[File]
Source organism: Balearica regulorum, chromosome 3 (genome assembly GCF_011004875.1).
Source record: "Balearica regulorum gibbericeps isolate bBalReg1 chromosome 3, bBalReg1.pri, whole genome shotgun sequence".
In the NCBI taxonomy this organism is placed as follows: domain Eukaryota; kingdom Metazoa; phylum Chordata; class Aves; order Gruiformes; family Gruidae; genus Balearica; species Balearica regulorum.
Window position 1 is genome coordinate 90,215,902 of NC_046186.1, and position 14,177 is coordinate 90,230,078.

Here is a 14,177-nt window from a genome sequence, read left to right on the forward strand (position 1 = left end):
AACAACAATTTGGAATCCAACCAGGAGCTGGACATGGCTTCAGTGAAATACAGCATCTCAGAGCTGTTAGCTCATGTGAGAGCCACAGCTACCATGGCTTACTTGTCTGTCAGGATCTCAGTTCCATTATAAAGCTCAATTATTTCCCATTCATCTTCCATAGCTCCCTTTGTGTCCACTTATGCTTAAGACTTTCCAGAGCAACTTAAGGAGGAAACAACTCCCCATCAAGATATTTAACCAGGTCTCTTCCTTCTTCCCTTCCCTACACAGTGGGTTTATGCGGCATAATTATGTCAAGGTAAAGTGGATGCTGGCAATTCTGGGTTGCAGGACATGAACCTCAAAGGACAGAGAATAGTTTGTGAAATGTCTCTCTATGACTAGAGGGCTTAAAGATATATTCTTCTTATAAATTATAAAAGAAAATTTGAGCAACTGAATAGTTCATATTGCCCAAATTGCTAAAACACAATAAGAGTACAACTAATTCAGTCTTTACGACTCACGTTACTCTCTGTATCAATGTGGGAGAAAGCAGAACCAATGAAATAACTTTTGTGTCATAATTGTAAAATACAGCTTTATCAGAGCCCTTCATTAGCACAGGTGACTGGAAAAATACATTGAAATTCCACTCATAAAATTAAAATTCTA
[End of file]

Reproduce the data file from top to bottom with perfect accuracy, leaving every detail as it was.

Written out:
Source organism: Balearica regulorum, chromosome 3 (genome assembly GCF_011004875.1).
Source record: "Balearica regulorum gibbericeps isolate bBalReg1 chromosome 3, bBalReg1.pri, whole genome shotgun sequence".
In the NCBI taxonomy this organism is placed as follows: domain Eukaryota; kingdom Metazoa; phylum Chordata; class Aves; order Gruiformes; family Gruidae; genus Balearica; species Balearica regulorum.
Window position 1 is genome coordinate 90,215,902 of NC_046186.1, and position 14,177 is coordinate 90,230,078.

Here is a 14,177-nt window from a genome sequence, read left to right on the forward strand (position 1 = left end):
AACAACAATTTGGAATCCAACCAGGAGCTGGACATGGCTTCAGTGAAATACAGCATCTCAGAGCTGTTAGCTCATGTGAGAGCCACAGCTACCATGGCTTACTTGTCTGTCAGGATCTCAGTTCCATTATAAAGCTCAATTATTTCCCATTCATCTTCCATAGCTCCCTTTGTGTCCACTTATGCTTAAGACTTTCCAGAGCAACTTAAGGAGGAAACAACTCCCCATCAAGATATTTAACCAGGTCTCTTCCTTCTTCCCTTCCCTACACAGTGGGTTTATGCGGCATAATTATGTCAAGGTAAAGTGGATGCTGGCAATTCTGGGTTGCAGGACATGAACCTCAAAGGACAGAGAATAGTTTGTGAAATGTCTCTCTATGACTAGAGGGCTTAAAGATATATTCTTCTTATAAATTATAAAAGAAAATTTGAGCAACTGAATAGTTCATATTGCCCAAATTGCTAAAACACAATAAGAGTACAACTAATTCAGTCTTTACGACTCACGTTACTCTCTGTATCAATGTGGGAGAAAGCAGAACCAATGAAATAACTTTTGTGTCATAATTGTAAAATACAGCTTTATCAGAGCCCTTCATTAGCACAGGTGACTGGAAAAATACATTGAAATTCCACTCATAAAATTAAAATTCTA